actor Nora el Samahy, ought to look like the image of defeat. But el Samahy
manages to convey dignity even in her sorry-looking state. Though McLaughlin’s
decision to give the chorus a physical outlet for its anger against Helen seems
gratuitous, it deftly reveals the women’s impotent rage.

Profoundly
moving performances from the other actors further forces Euripides’ ancient
tale to resonate across millennia. As portrayed with understated resilience by
Carla Spindt, Troy’s fallen queen, Hecuba, tries to set an example of strength
to her people. Yet she appears exhausted and almost resigned to her fate. As
Hecuba’s mad daughter Cassandra, Sarah Nealis bristles with nervous energy and
lucid-hysterical defiance. “These are the men you fear?” she says, with incredulity. “Pity them!” Hecuba’s daughter-in-law, Andromache, meanwhile, quickly becomes the real focus of our pity. The moment when the Greeks force Cassandra to surrender her son Astyanax so that they might put him to death is the most sickening of the play, owing largely to Emilie Talbot’s feeling yet unsentimental performance as Cassandra.

Despite the eternal relevance of the story, the savage lyricism of McLaughlin’s writing and the power of Aurora’s production, it’s unnervingly easy to disengage oneself from the events on stage soon after the play ends. The idea that the
story could take place at any time and in any place somehow makes them seem
remote to an audience living in cushy Northern California in 2008. John
Iacovelli’s striking set design ought to provide a direct connection between
the plight of the Trojan victims and contemporary Bay Area audiences. What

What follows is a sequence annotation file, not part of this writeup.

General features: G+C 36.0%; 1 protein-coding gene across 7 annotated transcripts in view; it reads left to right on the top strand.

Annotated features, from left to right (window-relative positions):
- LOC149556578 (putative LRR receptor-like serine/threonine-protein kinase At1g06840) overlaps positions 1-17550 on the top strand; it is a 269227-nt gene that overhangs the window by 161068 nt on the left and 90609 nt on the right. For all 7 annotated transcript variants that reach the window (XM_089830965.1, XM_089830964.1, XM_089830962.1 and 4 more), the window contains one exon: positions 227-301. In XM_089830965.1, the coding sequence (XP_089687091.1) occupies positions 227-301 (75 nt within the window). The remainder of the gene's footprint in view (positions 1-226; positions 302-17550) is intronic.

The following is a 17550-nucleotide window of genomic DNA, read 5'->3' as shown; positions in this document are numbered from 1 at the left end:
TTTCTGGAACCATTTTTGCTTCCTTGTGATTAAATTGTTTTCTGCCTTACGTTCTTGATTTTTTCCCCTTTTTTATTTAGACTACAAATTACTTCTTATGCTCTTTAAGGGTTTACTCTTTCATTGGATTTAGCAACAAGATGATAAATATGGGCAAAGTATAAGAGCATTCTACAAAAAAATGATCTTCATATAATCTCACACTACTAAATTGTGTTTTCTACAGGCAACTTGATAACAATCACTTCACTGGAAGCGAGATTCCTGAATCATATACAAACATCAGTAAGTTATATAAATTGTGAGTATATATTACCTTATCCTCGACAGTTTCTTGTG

appears to be a cluster of massive rusty square metal pipes reminiscent of a
sewage plant or a ventilation system in a dilapidated factory, is apparently a
reproduction of the Vaillancourt Fountain – a 1971 water sculpture which
occupies a space near The Ferry Building at the end of Market Street. The
trouble is, short of a strong familiarity with this piece of public art, it’s
pretty difficult to decipher the play’s local setting. I’m not suggesting that
the Aurora Theatre should hang a sign saying “This way to the Ferry Building”
above the stage, but a program note would be useful. (I only found out about
the play’s locale when I read about it in one of the local dailies after seeing
the show.) By being clearer that the events in The Trojan Women are supposed to unfold neither in some ancient mythical city nor on a random sewage farm, but right here in San Francisco right now, the Aurora Theatre could well make the cruelties of war seem all the more immediate to its audiences.

Immediacy can be problematic, though. Back in London, British art pundits are excited about Deller’s Trafalgar Square sculpture plans. Some consider “The Spoils of War” to be the best of the six short-listed works. But the impact of putting an Iraqi civilian’s crushed car up on a plinth in one of the most highly trafficked spots of a country that’s been responsible for the deaths of so many Iraqis over the past few years, may be too much for Britain’s patriotic soul to bare. As a result, Deller’s work is unlikely to be realized.
“A real destroyed car, from a real war, in the middle of London on a public
square that commemorates a famous naval victory?” wrote art journalist Jonathan
Jones in The Guardian recently. “Come on, it’s not likely.”

If Euripides was able to get away with staging The Trojan Women in his home country (and win a major prize at the most renowned Greek drama festival for the play to boot), then Deller’s statue ought to see the light of day. The question is, will London’s gatekeepers prove themselves to be as open-minded as the Ancient Athenians?

P.S.I’ll be running around on the East Coast for five days and may not have the opportunity to post. Back at my desk on Tuesday morning…